Rushing rivers, snow-capped peaks, alpine meadows, and glacially-carved cirques make the wilderness surrounding the town of Banff a popular destination with hikers. Trails lace the Banff area, ranging from low-elevation strolls along boardwalks to more strenuous full-day outings that lead seasoned hikers to some of the best alpine passes the Rocky Mountains have to offer. Choose a trail and enjoy the wonders of Banff National Park.

Guidebooks and topographic maps are available at the Banff Visitor Centre, 224 Banff Avenue, and retail outlets in the town of Banff. Cell phone coverage is not reliable throughout the national park.


Safety

Safety is your responsibility. There are always hazards associated with outdoor recreation. Even short trips from the town of Banff can have serious consequences. Minimize your risk by planning ahead.

  • Check the weather forecast, current trail conditions, warnings and closures or visit a Parks Canada visitor centre.
  • Be prepared for emergencies and changes in weather. Mountain weather changes quickly and it can snow any month of the year. Dress in layers, bring extra food and warm clothing.
  • Study descriptions and maps before heading out. Always choose a trail suitable for the least experienced member in your group.
  • Bring your own water. Surface water may be contaminated and unsafe for drinking.
  • Carry a first aid kit and bear spray.
  • Tell a reliable person where you are going, when you will be back, and who to call if you do not return: Banff Dispatch – 403-762-1470.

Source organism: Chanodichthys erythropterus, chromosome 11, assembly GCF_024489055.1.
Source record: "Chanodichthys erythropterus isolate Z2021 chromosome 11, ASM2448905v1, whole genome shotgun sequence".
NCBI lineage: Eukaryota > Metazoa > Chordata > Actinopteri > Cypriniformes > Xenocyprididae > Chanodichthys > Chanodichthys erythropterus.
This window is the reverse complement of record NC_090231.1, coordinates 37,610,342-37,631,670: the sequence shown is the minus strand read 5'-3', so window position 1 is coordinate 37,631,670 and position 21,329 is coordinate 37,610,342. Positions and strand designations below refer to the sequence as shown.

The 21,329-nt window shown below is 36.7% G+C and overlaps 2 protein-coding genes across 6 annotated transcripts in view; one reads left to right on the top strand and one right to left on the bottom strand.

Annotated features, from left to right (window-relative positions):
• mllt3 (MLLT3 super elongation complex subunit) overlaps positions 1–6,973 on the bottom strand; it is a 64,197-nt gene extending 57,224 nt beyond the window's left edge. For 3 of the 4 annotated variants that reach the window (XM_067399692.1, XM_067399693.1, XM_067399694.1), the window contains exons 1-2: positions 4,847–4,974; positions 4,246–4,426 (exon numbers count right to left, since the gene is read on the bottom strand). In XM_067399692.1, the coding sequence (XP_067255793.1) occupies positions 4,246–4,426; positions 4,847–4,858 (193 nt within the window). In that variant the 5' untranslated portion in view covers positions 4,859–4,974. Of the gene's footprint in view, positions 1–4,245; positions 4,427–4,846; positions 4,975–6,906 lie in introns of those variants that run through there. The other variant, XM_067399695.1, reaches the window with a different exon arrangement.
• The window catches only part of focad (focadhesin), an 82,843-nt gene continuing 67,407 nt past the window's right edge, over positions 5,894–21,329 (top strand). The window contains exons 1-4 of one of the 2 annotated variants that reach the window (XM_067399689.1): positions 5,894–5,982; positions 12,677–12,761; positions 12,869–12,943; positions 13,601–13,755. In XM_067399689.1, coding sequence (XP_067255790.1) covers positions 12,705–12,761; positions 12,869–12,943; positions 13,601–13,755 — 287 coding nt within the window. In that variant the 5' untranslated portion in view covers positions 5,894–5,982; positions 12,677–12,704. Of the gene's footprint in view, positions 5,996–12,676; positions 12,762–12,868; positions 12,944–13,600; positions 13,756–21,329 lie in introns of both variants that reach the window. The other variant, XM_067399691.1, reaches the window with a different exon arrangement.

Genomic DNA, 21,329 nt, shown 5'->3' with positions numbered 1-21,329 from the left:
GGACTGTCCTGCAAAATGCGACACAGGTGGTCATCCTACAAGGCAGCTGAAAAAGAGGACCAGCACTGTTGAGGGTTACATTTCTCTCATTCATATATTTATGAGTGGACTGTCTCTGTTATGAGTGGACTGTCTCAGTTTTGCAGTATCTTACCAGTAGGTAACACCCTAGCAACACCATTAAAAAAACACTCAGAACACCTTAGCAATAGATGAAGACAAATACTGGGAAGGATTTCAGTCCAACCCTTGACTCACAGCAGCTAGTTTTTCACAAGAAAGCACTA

• Ticks carrying Lyme disease may be present in the park. It is important to check yourself and your pet after hiking.
  • Avoid wearing earbuds or headphones. Be alert at all times.
  • In case of EMERGENCY, call 911 or satellite phone: 403-762-4506. Cell phone coverage is not reliable throughout the national park.

Snowy Trails

Snow can remain on some trails well into the summer. When trails are snow covered, route finding can be difficult and travel through deep snow or on hard snow and ice can be unsafe. Be prepared and check trail conditions before heading out.

Seasonal Avalanche Risk

Trails above tree line (2 000 m) may be exposed to avalanche hazard at any time of the year and especially from November through June. Steep slopes that are snow covered have the potential to avalanche. For more information on the avalanche hazard, visit a Parks Canada visitor centre or check the Mountain Safety section.


Recommended Packing List
  • Trail guide and map
  • Full water bottle or thermos
  • High energy food
  • Bear spray
  • Sunscreen and sunglasses
  • First aid kit
  • Headlamp or flashlight with spare batteries
  • Hat and gloves
  • Hiking poles
  • Rain/wind jacket
  • Extra warm clothing in case of an emergency
  • Cell phone or satellite emergency communication device.